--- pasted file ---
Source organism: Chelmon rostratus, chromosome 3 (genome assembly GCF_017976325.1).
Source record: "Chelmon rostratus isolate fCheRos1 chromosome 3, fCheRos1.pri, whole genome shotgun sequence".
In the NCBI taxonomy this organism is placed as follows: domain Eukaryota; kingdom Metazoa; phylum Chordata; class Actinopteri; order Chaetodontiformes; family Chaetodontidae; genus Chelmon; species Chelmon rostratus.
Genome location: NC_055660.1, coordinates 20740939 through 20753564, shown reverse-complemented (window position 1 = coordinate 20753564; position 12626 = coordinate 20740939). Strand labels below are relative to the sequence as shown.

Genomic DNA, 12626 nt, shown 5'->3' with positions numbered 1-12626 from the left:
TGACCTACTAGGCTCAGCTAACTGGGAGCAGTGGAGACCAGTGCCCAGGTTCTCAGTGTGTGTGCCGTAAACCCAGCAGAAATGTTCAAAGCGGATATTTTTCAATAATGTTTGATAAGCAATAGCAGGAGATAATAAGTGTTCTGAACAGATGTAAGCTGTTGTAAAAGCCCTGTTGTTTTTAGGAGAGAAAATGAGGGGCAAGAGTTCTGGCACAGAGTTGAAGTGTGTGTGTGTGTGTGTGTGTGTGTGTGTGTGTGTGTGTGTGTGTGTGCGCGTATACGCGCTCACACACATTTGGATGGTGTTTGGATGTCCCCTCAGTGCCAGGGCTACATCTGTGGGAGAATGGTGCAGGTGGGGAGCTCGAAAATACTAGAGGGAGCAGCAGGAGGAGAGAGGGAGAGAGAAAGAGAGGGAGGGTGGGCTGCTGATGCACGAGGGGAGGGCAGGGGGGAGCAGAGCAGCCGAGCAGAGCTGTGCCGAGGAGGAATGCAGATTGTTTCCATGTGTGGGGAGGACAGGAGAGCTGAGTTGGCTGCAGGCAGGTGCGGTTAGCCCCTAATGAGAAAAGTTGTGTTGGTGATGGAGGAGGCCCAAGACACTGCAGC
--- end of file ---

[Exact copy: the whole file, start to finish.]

Source organism: Chelmon rostratus, chromosome 3 (genome assembly GCF_017976325.1).
Source record: "Chelmon rostratus isolate fCheRos1 chromosome 3, fCheRos1.pri, whole genome shotgun sequence".
In the NCBI taxonomy this organism is placed as follows: domain Eukaryota; kingdom Metazoa; phylum Chordata; class Actinopteri; order Chaetodontiformes; family Chaetodontidae; genus Chelmon; species Chelmon rostratus.
Genome location: NC_055660.1, coordinates 20740939 through 20753564, shown reverse-complemented (window position 1 = coordinate 20753564; position 12626 = coordinate 20740939). Strand labels below are relative to the sequence as shown.

Genomic DNA, 12626 nt, shown 5'->3' with positions numbered 1-12626 from the left:
TGACCTACTAGGCTCAGCTAACTGGGAGCAGTGGAGACCAGTGCCCAGGTTCTCAGTGTGTGTGCCGTAAACCCAGCAGAAATGTTCAAAGCGGATATTTTTCAATAATGTTTGATAAGCAATAGCAGGAGATAATAAGTGTTCTGAACAGATGTAAGCTGTTGTAAAAGCCCTGTTGTTTTTAGGAGAGAAAATGAGGGGCAAGAGTTCTGGCACAGAGTTGAAGTGTGTGTGTGTGTGTGTGTGTGTGTGTGTGTGTGTGTGTGTGTGTGTGCGCGTATACGCGCTCACACACATTTGGATGGTGTTTGGATGTCCCCTCAGTGCCAGGGCTACATCTGTGGGAGAATGGTGCAGGTGGGGAGCTCGAAAATACTAGAGGGAGCAGCAGGAGGAGAGAGGGAGAGAGAAAGAGAGGGAGGGTGGGCTGCTGATGCACGAGGGGAGGGCAGGGGGGAGCAGAGCAGCCGAGCAGAGCTGTGCCGAGGAGGAATGCAGATTGTTTCCATGTGTGGGGAGGACAGGAGAGCTGAGTTGGCTGCAGGCAGGTGCGGTTAGCCCCTAATGAGAAAAGTTGTGTTGGTGATGGAGGAGGCCCAAGACACTGCAGC